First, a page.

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Prolonging Life of Hard Drive

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November 1, 2004 12:45:33 AM

Archived from groups: comp.sys.laptops (More info?)

The IBM hard drive in my Sony VAIO VX71P has recently broken after slightly
less than 3 years. I have replaced it with a Samsung MP0402H, which is far
quieter and runs far cooler.

I would like to use my laptop in such a way that will prolong the life of
this new drive. I use my laptop as my main computer and so it is generally
powered on all day every day. In the power settings, should I set the drive
to turn off after a period of time, or is it better for the drive to stay
constantly spinning whilst the laptop is on?

Many thanks in advance.
Anonymous
a b D Laptop
November 1, 2004 1:36:18 AM

Archived from groups: comp.sys.laptops (More info?)

> powered on all day every day. In the power settings, should I set the drive
> to turn off after a period of time, or is it better for the drive to stay
> constantly spinning whilst the laptop is on?

Anyone who gives you a simple answer to this is, to put it bluntly,
foolish. Until a few months ago, I worked as lead engineer at a company
that made appliances containing 2.5" IDE hard drives. We were
experiencing a large number of field failures, so I went through all the
information I could find trying to work out "the" answer (mainly so that
we could work out the right warranty period to offer). From researching
all the datasheets, it's clear that there is no simple heuristic you can
use to answer this question, because there are several different
"lifetimes" built into the drive, viz (typically):

1. An overall powerup lifetime, assuming you power it up once and run it
until it dies. This reflects the lifespan of various electronic
components - mostly electrolytic caps, probably - at anticipated drive
operating temperatures. You can't affect this with Windows power
management settings.

2. A spindle powerup lifetime, assuming you spin it up once and run it
until it seizes. This reflects the lifespan of the motor, bearings and
the drive transistors powering the spindle motor. This is the lifespan
you eat LESS rapidly when you set aggressive power management options in
Windows.

3. A spinup/spindown cycle lifetime. This indicates how many times the
drive is expected to survive going into "low power" mode (turning off
the spindle motor while leaving the rest of the electronics powered).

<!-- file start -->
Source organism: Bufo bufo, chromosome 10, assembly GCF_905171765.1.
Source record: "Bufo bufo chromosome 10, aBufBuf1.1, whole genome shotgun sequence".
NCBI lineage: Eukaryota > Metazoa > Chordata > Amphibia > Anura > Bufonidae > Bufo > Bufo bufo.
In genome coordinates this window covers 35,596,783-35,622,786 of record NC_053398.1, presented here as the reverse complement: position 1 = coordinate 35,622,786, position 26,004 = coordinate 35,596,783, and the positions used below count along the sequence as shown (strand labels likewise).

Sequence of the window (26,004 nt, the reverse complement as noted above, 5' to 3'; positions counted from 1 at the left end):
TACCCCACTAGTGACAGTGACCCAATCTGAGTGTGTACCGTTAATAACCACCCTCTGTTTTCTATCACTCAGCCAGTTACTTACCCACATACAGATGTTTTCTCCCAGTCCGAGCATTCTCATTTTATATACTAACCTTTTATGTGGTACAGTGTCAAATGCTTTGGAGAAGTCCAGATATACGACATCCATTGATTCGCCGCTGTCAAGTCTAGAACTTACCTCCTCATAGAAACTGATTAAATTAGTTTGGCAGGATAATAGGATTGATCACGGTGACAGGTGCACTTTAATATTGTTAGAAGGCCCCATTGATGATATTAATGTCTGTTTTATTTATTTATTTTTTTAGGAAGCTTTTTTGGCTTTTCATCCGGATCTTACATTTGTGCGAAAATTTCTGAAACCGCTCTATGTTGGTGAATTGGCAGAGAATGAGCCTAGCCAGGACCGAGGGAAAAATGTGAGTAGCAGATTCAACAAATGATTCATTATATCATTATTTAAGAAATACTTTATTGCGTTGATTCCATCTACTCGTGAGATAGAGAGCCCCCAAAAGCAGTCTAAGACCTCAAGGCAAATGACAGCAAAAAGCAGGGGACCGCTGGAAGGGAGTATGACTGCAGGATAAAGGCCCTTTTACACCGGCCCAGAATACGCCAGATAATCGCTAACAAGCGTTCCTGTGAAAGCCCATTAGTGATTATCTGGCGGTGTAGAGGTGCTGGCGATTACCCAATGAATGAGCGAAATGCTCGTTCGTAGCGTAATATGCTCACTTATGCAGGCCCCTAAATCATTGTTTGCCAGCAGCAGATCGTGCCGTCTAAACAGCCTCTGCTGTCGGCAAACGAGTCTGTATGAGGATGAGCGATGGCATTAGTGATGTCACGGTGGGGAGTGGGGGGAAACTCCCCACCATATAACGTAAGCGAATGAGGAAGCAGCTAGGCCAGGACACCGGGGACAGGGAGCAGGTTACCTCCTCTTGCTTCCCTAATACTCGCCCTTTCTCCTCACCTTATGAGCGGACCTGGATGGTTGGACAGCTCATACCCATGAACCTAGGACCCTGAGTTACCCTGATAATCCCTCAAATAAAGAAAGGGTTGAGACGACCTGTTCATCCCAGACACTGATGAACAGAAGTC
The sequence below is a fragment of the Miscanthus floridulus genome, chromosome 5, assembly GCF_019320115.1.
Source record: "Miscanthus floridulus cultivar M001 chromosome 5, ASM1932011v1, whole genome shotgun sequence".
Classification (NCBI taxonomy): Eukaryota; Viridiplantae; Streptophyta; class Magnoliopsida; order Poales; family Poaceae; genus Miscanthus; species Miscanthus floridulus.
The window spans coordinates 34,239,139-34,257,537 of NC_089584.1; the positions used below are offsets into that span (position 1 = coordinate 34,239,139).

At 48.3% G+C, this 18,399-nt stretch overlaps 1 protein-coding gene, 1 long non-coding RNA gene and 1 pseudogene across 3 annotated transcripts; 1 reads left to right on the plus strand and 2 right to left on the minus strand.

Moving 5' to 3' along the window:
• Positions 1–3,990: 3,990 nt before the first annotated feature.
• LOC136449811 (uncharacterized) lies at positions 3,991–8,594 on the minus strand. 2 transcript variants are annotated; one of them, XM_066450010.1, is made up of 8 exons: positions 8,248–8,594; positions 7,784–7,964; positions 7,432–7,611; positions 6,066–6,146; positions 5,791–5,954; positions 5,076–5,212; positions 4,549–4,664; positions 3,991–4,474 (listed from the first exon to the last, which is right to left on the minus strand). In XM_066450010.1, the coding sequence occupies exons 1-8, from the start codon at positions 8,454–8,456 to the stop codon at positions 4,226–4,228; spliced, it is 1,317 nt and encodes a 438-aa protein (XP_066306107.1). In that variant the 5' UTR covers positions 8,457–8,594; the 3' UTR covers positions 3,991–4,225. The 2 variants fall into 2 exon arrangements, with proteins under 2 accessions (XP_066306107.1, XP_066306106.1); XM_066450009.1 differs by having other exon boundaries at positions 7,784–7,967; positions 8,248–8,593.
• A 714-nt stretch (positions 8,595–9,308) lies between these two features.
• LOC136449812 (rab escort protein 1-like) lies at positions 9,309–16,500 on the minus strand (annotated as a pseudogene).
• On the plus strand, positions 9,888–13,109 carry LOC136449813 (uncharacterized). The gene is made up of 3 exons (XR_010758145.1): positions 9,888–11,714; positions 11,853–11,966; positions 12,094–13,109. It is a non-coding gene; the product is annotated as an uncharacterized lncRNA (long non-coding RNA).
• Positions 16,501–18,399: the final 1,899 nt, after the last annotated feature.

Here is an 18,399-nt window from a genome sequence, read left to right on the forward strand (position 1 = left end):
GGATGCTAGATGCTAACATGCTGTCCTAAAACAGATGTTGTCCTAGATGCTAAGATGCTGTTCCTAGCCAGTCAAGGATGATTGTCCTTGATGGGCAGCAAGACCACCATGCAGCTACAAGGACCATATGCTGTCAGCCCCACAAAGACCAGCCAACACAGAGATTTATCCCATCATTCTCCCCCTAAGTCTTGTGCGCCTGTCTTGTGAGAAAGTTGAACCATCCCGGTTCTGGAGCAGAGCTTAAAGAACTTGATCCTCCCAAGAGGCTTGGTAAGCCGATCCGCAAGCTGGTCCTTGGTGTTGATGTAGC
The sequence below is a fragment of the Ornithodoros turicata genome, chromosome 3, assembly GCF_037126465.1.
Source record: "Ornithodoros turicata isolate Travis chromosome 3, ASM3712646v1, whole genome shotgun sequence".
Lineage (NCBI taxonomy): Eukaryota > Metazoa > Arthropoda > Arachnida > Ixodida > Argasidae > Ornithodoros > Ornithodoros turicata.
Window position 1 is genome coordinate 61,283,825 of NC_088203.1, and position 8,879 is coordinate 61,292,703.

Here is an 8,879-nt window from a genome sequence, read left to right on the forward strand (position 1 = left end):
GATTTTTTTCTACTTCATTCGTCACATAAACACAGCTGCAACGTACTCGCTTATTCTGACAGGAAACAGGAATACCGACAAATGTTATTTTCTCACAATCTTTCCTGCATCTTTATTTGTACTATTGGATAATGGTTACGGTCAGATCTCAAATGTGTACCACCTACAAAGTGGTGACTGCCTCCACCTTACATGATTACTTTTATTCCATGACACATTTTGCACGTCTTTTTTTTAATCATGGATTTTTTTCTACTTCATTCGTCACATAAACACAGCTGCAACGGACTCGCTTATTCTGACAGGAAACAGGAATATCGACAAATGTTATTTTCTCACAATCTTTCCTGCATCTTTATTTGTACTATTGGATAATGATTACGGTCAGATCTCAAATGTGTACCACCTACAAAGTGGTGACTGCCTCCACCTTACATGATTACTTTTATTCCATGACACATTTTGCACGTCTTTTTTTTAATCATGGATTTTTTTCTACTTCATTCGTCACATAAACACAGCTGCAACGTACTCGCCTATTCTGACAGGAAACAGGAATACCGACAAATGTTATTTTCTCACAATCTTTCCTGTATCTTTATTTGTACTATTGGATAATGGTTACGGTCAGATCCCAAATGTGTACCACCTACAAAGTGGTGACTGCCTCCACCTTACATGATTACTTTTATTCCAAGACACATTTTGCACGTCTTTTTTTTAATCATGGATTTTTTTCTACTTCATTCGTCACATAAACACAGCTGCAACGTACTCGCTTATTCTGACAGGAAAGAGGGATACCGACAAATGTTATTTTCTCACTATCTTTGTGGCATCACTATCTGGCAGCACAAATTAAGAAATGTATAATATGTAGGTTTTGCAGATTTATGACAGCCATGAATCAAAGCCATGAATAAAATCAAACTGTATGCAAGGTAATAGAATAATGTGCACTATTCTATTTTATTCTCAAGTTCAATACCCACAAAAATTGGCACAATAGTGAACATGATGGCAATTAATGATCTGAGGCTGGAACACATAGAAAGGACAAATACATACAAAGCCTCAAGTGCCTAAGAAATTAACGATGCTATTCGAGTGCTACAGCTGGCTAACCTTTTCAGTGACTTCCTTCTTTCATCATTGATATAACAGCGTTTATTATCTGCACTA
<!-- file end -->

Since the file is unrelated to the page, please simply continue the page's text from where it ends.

This is the lifespan you eat MORE rapidly when you set aggressive power
management options in Windows.

4. A head load/unload lifetime. This reflects how many times you can
expect the unload mechanism to work properly, and the probability of a
head crash during load.

5. A power-cycle lifetime. This indicates how many times the drive is
expected to survive the stress of a cold powerup operation. You eat this
number every time you switch the laptop off and on.


The problem is, it is EXTREMELY difficult to look at all these numbers
(and there are usually others as well) and decide what exactly are the
best settings to extend the overall drive life - partly because the
"right" choice depends on how you intend to use your laptop *today*. If
you're going to spend 3 hours watching a DVD, then you'll be best off to
set a fairly aggressive spindown timeout, so that you avoid eating into
lifespan #2 above. Tomorrow, you might be working on a word processing
document, and saving every five minutes. In that case, you'd be better
off leaving the drive spinning, because 8 hours of one spinup/down per 5
minutes will eat a huge chunk of lifespan #3.

Moreover, the details are specific to the manufacturer and series (if
not individual model) of drive.

The manufacturer will combine all of these lifetimes to obtain the MTBF
(this is the number you usually see quoted as the "lifetime" of the
drive). The datasheet usually says what the assumptions were built into
that number. Typically, it is an artificial test usage pattern involving
a couple of spinup cycles every 24 hours, a certain number of sector
read/write ops per hour, and a certain number of powered-down hours.

The bottom line is that consumer-grade 2.5" IDE drives are not designed
for 100% duty cycle operation, and, like all hard drives, you shouldn't
rely on them for long-term storage.

Avoid shocks. Avoid using the drive in conditions of reduced air
pressure or increased humidity. Strenuously avoid tobacco smoke. Use the
drive in a manner that gives you acceptable performance and battery
life, in accordance with your typical usage patterns. Install additional
RAM to reduce the frequency with which the OS pages out data to disk.
Back up all important files regularly.


PS: Three years is good going. Although drives DO frequently last
longer, I would say 15-24 months is a good lifespan for a 2.5" drive
that sees heavy usage.
Anonymous
a b D Laptop
November 1, 2004 1:36:19 AM

Archived from groups: comp.sys.laptops (More info?)

-----BEGIN PGP SIGNED MESSAGE-----
Hash: SHA1

Hi Lewin,

What does tobacco smoke have to do with the life of a hard disk. If
cigarette smoke is getting inside of your hard disk, then you have a
damaged hard disk.

30 years ago, when I worked on mainframes the prohibition on smoking
made sense because the smoke could effect the tape. These days hard
disk are *sealed*. Any kind of contaminate could damage a hard disk.
That is why they are sealed so that no contaminates can get to the disk.

Ciao . . . C.Joseph

That which a man buys too cheaply . . .
~ He esteems too lightly



Lewin A.R.W. Edwards wrote:

| Avoid shocks. Avoid using the drive in conditions of reduced air